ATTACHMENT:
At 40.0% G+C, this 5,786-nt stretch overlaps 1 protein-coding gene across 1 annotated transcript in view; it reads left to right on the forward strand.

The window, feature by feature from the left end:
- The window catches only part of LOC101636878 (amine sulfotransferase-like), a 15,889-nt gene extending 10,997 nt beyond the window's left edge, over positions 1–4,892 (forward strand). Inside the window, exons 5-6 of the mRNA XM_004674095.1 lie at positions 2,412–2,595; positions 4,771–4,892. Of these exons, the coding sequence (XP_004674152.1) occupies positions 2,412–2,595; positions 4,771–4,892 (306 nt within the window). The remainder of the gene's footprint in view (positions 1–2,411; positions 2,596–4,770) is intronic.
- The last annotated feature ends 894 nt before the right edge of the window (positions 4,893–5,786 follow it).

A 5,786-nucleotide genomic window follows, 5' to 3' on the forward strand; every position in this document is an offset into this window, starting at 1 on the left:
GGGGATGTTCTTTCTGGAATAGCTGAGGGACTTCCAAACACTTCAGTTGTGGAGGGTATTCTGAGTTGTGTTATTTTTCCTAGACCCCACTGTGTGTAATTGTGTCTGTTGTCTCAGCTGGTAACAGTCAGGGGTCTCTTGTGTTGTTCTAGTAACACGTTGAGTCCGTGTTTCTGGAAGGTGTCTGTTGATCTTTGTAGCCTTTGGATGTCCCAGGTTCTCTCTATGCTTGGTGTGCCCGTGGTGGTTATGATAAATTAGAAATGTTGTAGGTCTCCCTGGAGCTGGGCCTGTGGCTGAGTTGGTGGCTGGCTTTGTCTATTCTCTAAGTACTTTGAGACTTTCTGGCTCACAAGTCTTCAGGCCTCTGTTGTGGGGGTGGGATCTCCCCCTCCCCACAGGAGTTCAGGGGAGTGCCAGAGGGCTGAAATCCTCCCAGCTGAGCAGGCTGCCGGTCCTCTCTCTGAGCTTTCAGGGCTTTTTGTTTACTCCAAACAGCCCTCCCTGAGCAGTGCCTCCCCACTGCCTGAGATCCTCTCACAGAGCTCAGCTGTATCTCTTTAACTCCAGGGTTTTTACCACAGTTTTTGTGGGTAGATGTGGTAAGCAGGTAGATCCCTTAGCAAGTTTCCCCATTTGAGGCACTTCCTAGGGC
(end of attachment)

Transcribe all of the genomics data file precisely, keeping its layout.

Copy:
At 40.0% G+C, this 5,786-nt stretch overlaps 1 protein-coding gene across 1 annotated transcript in view; it reads left to right on the forward strand.

The window, feature by feature from the left end:
- The window catches only part of LOC101636878 (amine sulfotransferase-like), a 15,889-nt gene extending 10,997 nt beyond the window's left edge, over positions 1–4,892 (forward strand). Inside the window, exons 5-6 of the mRNA XM_004674095.1 lie at positions 2,412–2,595; positions 4,771–4,892. Of these exons, the coding sequence (XP_004674152.1) occupies positions 2,412–2,595; positions 4,771–4,892 (306 nt within the window). The remainder of the gene's footprint in view (positions 1–2,411; positions 2,596–4,770) is intronic.
- The last annotated feature ends 894 nt before the right edge of the window (positions 4,893–5,786 follow it).

A 5,786-nucleotide genomic window follows, 5' to 3' on the forward strand; every position in this document is an offset into this window, starting at 1 on the left:
GGGGATGTTCTTTCTGGAATAGCTGAGGGACTTCCAAACACTTCAGTTGTGGAGGGTATTCTGAGTTGTGTTATTTTTCCTAGACCCCACTGTGTGTAATTGTGTCTGTTGTCTCAGCTGGTAACAGTCAGGGGTCTCTTGTGTTGTTCTAGTAACACGTTGAGTCCGTGTTTCTGGAAGGTGTCTGTTGATCTTTGTAGCCTTTGGATGTCCCAGGTTCTCTCTATGCTTGGTGTGCCCGTGGTGGTTATGATAAATTAGAAATGTTGTAGGTCTCCCTGGAGCTGGGCCTGTGGCTGAGTTGGTGGCTGGCTTTGTCTATTCTCTAAGTACTTTGAGACTTTCTGGCTCACAAGTCTTCAGGCCTCTGTTGTGGGGGTGGGATCTCCCCCTCCCCACAGGAGTTCAGGGGAGTGCCAGAGGGCTGAAATCCTCCCAGCTGAGCAGGCTGCCGGTCCTCTCTCTGAGCTTTCAGGGCTTTTTGTTTACTCCAAACAGCCCTCCCTGAGCAGTGCCTCCCCACTGCCTGAGATCCTCTCACAGAGCTCAGCTGTATCTCTTTAACTCCAGGGTTTTTACCACAGTTTTTGTGGGTAGATGTGGTAAGCAGGTAGATCCCTTAGCAAGTTTCCCCATTTGAGGCACTTCCTAGGGC